3.3.5. Other types of sampling¶
The sampling techniques mentioned so far are general sampling methods useful for a variety of applications beyond sensitivity analysis. There are however techniques that have been developed for specific sensitivity analysis methods. Examples of these methods include the Morris One-At-a-Time [74], Fourier Amplitude Sensitivity Test (FAST; [75]), Extended FAST [76], and Extended Sobol methods [77]. For example, the Morris sampling strategy builds a number of trajectories (usually referred to as repetitions and denoted by \(r\)) in the input space each composed of \(N+1\) factor points, where \(N\) is the number of uncertain factors. The first point of the trajectory is selected randomly and the subsequent \(N\) points are generated by moving one factor at a time by a fixed amount. Each factor is perturbed once along the trajectory, while the starting points of all of the trajectories are randomly and uniformly distributed. Several variations of this strategy also exist in the literature; for more details on each approach and their differences the reader is directed to Pianosi et al. [51].
3.3.6. Synthetic generation of input time series¶
Models often have input time series or processes with strong temporal and/or spatial correlations (e.g., streamflow, energy demand, pricing of commodities, etc.) that, while they might not immediately come to mind as factors to be examined in sensitivity analysis, can be treated as such. Synthetic input time series are used for a variety of reasons, for example, when observations are not available or are limited, or when past observations are not considered sufficiently representative to capture rare or extreme events of interest [78, 79]. Synthetic generation of input time series provides a valuable tool to consider non-stationarity and incorporate potential stressors, such as climate change impacts into input time series [80]. For example, a century of record will be insufficient to capture very high impact rare extreme events (e.g., persistent multi-year droughts). A large body of statistical literature exists focusing on the topics of synthetic weather [81, 82] and streamflow [83, 84] generation that provides a rich suite of approaches for developing history-informed, well-characterized stochastic process models to better estimate rare individual or compound (hot, severe drought) extremes. It is beyond the scope of this text to review these methods, but readers are encouraged to explore the studies cited above as well as the following publications for discussions and comparisons of these methods: [78, 80, 85, 86, 87, 88, 89]. The use of these methods for the purposes of exploratory modeling, especially in the context of well-characterized versus deep uncertainty, is further discussed in Chapter 4.3.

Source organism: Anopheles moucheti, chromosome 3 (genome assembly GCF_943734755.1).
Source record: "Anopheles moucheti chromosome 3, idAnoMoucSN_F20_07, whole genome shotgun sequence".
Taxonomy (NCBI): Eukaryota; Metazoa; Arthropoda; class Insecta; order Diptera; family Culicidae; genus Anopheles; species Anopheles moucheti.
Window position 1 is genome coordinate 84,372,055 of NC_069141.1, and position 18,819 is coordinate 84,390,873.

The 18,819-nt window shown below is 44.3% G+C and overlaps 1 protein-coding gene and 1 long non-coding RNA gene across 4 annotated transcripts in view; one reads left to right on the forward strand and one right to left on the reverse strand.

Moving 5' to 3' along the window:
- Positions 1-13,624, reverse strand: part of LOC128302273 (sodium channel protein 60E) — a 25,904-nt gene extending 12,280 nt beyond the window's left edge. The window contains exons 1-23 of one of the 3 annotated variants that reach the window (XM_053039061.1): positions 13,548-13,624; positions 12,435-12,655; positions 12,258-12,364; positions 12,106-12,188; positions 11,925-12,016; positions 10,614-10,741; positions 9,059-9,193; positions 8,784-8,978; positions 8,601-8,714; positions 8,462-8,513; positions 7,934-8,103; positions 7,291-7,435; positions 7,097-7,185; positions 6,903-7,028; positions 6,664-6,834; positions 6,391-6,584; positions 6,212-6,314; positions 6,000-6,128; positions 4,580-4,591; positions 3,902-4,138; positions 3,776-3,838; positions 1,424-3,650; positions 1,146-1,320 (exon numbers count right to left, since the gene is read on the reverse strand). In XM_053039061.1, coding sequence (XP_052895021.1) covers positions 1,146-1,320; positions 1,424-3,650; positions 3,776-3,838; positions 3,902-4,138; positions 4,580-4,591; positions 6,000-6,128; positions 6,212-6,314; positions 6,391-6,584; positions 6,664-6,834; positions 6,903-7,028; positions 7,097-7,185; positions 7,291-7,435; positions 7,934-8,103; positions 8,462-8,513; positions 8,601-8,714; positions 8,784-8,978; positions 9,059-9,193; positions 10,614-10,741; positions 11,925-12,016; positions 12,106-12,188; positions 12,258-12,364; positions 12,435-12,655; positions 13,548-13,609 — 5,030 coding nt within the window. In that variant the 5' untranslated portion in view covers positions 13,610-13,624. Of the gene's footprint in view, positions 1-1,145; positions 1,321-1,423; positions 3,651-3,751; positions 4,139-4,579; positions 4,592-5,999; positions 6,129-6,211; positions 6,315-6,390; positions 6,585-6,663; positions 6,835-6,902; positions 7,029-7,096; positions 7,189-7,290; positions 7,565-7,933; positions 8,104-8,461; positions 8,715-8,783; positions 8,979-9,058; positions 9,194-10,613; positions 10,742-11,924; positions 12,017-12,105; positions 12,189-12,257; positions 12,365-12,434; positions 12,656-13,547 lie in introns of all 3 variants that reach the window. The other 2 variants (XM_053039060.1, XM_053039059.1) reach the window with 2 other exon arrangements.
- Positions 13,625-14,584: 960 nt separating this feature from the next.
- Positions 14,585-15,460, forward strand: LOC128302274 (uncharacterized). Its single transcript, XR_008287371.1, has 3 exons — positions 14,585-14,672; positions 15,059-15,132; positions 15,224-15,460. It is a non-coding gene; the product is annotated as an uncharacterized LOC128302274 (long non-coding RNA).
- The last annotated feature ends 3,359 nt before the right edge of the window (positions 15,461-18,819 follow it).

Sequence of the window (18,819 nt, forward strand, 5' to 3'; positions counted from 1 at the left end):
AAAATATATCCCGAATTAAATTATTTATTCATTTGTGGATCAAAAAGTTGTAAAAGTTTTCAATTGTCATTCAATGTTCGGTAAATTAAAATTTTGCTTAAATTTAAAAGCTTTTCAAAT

3.4. Sensitivity Analysis Methods¶
In this section, we describe some of the most widely applied sensitivity analysis methods along with their mathematical definitions. We also provide a detailed discussion on applying each method, as well as a comparison of and their features and limitations.
3.4.1. Derivative-based Methods¶
Derivative-based methods explore how model outputs are affected by perturbations in a single model input around a particular input value. These methods are local and are performed using OAT sampling. For simplicity of mathematical notations, let us assume that the model \(g(X)\) only returns one output. Following [90] and [51], the sensitivity index, \(S_i\) , of the model’s i-th input factor, \(x_i\) , can be measured using the partial derivative evaluated at a nominal value, \(\bar{x}\), of the vector of inputs:
where c_{i} is the scaling factor. In most applications however, the relationship \(g(X)\) is not fully known in its analytical form, and therefore the above partial derivative is usually approximated: